More protests to take place against Trump’s visit to Ireland

Further protests are planned today to oppose the visit of Donald Trump to Ireland.

Organisers say they are expecting a large turnout in Dublin city centre despite the relatively small crowd at Shannon Airport where Mr Trump landed on Wednesday.

Around 100 people gathered at the airport as the US president landed at a facility regularly used by the US military, with around 10 campaigners staying on site for an overnight vigil.

An anti-Trump rally will kick off at the Garden of Remembrance at around 6pm on Thursday.

It has been organised by a number of campaign groups, organisations and political parties.

President Trump state visit to Ireland – Day Two
More protests are expected against Donald Trump’s visit (Liam McBurney/PA)

The protest will also feature the orange Trump baby blimp which will make its way through Dublin city centre.

A number of other protests will also take place across the country to coincide with Mr Trump’s first official visit to Ireland since becoming president.

On Thursday morning Mr Trump travelled to France for a ceremony to mark the 75th anniversary of the D-Day landings.

Mr Trump tweeted: “Heading over to Normandy to celebrate some of the bravest that ever lived. We are eternally grateful.”

During a meeting with Irish premier Leo Varadkar on Wednesday, Mr Trump drew a parallel with his planned wall between the United States and Mexico as he expressed confidence that the Brexit logjam over the Irish border would work out “very well”.

At the start of a bilateral meeting with the Taoiseach at Shannon Airport, Mr Trump said Brexit could be “very, very good for Ireland”.

“I think that will all work out, it will all work out very well and also for you, with your wall, your border,” he said.

“I mean we have a border situation in the United States. And you have one over here but I hear it’s going to work out very well. I think it’s both going to work out well, it’s going to work out very well here.”

Mr Varadkar told Mr Trump that Ireland wanted to avoid any wall or border with Northern Ireland post-Brexit.

The president agreed that the current free-flowing Irish border should be preserved.

Donald Trump (left) and Leo Varadkar hold a bilateral meeting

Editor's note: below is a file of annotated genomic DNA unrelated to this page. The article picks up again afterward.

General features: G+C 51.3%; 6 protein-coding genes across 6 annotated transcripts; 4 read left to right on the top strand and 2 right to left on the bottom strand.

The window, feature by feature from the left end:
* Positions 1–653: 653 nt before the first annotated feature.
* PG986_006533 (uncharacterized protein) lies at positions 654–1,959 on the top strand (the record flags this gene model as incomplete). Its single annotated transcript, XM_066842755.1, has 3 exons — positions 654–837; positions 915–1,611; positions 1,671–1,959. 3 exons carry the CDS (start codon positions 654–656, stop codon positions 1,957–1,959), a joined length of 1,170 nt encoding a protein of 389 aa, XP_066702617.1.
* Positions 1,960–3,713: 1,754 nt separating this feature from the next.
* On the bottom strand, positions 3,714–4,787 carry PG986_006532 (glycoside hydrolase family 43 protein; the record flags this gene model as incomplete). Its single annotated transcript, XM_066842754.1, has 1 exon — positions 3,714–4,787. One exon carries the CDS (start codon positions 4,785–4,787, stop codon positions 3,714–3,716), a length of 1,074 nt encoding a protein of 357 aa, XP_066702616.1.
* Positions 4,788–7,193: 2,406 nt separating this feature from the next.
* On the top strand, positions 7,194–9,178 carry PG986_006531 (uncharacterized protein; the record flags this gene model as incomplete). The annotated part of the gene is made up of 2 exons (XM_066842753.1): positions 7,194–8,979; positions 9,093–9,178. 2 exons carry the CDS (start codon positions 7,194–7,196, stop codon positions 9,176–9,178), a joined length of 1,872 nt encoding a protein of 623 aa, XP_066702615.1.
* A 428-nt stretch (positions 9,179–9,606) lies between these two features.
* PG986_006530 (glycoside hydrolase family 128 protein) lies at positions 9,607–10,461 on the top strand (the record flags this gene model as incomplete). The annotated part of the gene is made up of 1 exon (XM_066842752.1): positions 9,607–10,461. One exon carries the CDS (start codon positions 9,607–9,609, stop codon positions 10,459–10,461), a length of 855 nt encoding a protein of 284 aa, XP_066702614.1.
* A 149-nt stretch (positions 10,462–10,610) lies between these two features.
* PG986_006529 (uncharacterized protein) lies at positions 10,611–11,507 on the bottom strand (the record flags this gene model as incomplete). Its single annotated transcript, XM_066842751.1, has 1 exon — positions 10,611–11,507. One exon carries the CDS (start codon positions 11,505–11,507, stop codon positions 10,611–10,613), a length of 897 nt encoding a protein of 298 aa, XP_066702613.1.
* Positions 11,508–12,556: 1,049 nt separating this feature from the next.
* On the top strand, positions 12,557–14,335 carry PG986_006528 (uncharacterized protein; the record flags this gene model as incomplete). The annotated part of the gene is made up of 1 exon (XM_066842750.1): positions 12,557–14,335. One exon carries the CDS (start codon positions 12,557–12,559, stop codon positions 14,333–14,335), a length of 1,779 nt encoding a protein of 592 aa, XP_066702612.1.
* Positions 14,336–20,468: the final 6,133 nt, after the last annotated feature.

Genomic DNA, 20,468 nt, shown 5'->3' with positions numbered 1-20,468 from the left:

Donald Trump (left) and Leo Varadkar hold a bilateral meeting (Liam McBurney/PA)

“The way it works now is good and I think you want to try to keep it that way and I know that’s a big point of contention with respect to Brexit is your border,” he said.

“And I’m sure it’s going to work out well. I know they are focused very heavily on it.”

Mr Trump rejected the suggestion Brexit would be bad for Ireland.

“I think it will be good, the big thing is going to be your border but hopefully that is going to work out and I think it will work out,” he said.

Protesters at the peace camp on the road to Shannon Airport
Protesters at the peace camp on the road to Shannon Airport (Brian Lawless/PA)

“There are a lot of good minds thinking about how to do it and it’s going to be just fine and I think ultimately it could even be very, very good for Ireland, but the border will work out.”

Speaking to reporters after his meeting with Mr Trump, Mr Varadkar said the president had told him he believed it was possible to keep the Irish border open.

“We didn’t go into any particular detail as to how he thinks it can be done but he understands that that has to be a shared objective – that if the UK is going to leave with a deal, that deal must involve legally-operable guarantees that we won’t see the emergence of a hard border between north and south,” he said.

Mr Varadkar said Mr Trump “didn’t elaborate on why he thinks Brexit would be good for Ireland”.

Asked if was concerned that Mr Trump appeared to compare the Irish border with the US/Mexico border, the Taoiseach said: “We very much discussed the different nature of the border and I explained that 20 or 30 years ago we did have a hard border between north and south, particularly when the Troubles were happening and there were customs posts and so on, and that everyone in Ireland – north and south, unionist and nationalist – want to avoid a return to a hard border, but that Brexit is a threat in that regard and an unintended consequence that we can’t allow.”

Mr Trump and First Lady Melania Trump are staying at the president’s Doonbeg hotel and golf resort in Co Clare.

Two of his sons visited a number of pubs in the village hours after their arrival.

Eric and Donald Junior arrived to cheers from locals as they swept up in Range Rovers.

They spoke to several villagers, posed for selfies with children and received even louder cheers after asking “does Doonbeg love Trump?”.

The Trump family visit comes amid a massive security operation in west Co Clare.

A ring of steel has been erected around the five-star Doonbeg resort.

Around 3km of barriers and 3km of 6ft-high fencing have been put in place for the visit.

And 1,500 gardai have been drafted in throughout the area for three days.

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